Robert Allbritton’s expansion of his Politico brand to New York might be only the beginning of Allbritton
Communication’s foray beyond Washington, DC.
The publisher announced Monday morning that his privately held company had acquired
Capital New York, a three-year-old news website. He hopes to turn it into a version
of Politico for the Empire State.
And he tells
Washingtonian he might be eyeing other potential targets.
“If it works in New York,” he says, “we will look around for the next best place.”
Allbritton declined to name cities that might be ripe for Politico’s high-intensity
approach to covering politics and media, but likely venues could include Chicago,
Boston, Dallas, and LA.
“Outside the US might work, too,” he says.
Allbritton, 44, signaled his intention of venturing into new territory when he sold
his company’s seven television stations six weeks ago for just under $1 billion. At
that time he was already in discussion with the owners of Capital New York,
Josh Benson and
“We’ve been talking to these guys on and off for years,” Allbritton says. Benson and
McGeveran run in the “same circle” as Politico writers
Glenn Thrush and
Maggie Haberman. They also have ties to Politico editors
John Harris and
Jim VandeHei. “Over the spring and summer, our conversations became more serious,” Allbritton
The deal closed last week.
Benson and McGeveran, both former
New York Observer editors, financed their website by themselves but later raised $1.7 million in financing,
according to the
New York Times. The purchase price to Allbritton was not made public. Benson and McGeveran will
stay on as editors, with a much larger staff thanks to the infusion of Allbritton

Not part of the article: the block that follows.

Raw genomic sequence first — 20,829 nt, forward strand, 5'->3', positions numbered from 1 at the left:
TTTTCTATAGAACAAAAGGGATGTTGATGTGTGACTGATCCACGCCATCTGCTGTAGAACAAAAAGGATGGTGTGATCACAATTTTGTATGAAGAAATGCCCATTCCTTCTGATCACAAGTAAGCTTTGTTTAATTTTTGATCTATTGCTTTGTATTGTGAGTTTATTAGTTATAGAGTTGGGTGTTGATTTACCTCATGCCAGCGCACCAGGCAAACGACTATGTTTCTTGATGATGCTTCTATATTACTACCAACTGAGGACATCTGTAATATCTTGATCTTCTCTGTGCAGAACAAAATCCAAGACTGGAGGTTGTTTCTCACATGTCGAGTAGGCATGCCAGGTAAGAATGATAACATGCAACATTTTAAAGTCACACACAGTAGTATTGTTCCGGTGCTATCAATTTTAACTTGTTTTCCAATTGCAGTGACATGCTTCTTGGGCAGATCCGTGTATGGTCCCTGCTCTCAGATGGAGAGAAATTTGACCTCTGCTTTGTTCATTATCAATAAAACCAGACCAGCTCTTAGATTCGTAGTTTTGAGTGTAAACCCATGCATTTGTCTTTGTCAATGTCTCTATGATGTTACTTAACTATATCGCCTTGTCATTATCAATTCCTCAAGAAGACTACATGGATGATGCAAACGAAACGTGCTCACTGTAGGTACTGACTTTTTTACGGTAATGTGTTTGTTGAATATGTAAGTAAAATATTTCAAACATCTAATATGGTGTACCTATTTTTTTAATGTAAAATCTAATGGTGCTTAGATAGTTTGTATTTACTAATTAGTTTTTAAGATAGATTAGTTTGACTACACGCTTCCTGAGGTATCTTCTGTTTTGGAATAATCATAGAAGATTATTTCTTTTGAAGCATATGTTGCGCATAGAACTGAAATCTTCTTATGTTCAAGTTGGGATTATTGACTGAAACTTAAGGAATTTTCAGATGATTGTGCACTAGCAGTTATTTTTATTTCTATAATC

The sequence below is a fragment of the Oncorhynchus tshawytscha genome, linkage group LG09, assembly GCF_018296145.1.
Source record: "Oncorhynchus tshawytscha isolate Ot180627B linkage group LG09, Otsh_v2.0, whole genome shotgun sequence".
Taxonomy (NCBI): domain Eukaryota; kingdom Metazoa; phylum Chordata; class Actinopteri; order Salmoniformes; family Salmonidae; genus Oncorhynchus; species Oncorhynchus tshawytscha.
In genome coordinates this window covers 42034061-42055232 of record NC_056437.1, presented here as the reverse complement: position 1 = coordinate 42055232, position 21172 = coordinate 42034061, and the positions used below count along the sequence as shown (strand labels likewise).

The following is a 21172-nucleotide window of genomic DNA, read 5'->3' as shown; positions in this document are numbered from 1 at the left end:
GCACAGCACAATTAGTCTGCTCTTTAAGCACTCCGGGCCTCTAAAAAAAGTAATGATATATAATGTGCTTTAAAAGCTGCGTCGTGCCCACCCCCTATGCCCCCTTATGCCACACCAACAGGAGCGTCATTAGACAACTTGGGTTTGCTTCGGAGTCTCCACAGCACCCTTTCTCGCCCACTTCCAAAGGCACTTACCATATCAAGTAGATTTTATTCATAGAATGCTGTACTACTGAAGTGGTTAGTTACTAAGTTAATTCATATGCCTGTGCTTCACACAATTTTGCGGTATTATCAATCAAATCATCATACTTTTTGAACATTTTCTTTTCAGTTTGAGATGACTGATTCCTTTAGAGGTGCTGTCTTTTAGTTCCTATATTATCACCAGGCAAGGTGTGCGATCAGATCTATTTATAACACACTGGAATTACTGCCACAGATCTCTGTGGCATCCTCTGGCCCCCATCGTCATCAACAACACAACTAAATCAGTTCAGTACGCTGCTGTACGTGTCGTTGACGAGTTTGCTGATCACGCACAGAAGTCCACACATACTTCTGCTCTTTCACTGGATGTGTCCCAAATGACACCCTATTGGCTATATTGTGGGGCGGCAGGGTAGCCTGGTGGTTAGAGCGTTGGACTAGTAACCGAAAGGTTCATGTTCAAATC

cash. VandeHei will become president of Capital New York.
Robert Allbritton got into the banking business after college when his father,
Joe Allbritton, owned Riggs National Bank as well as Allbritton Communications. The younger Allbritton
became CEO of Allbritton Communications in 2001. In DC the media company owned ABC
affiliate WJLA, News Channel 8, and Politico, which Allbritton started with Harris
and VandeHei in 2007.
Politico quickly made a splash with its constant and at times breathless coverage
of all things political on Capitol Hill. While Politico is active in the digital space,
it has derived much of its revenue and profits from its print newspaper, which carries
lucrative print advertising. Allbritton’s New York venture will not have a print venue
and will have to derive its profits solely on digital news. That could be a challenge,
even if the publication can attract paid subscribers.
“Hopefully,” Allbritton says, “it will be fun and profitable. Just as we’ve been accused
of being myopically focused on things inside the Beltway, we plan to do the same thing
in New York.”
Allbritton, who lives with his wife and family in Georgetown, says he has no plans
to move to Manhattan.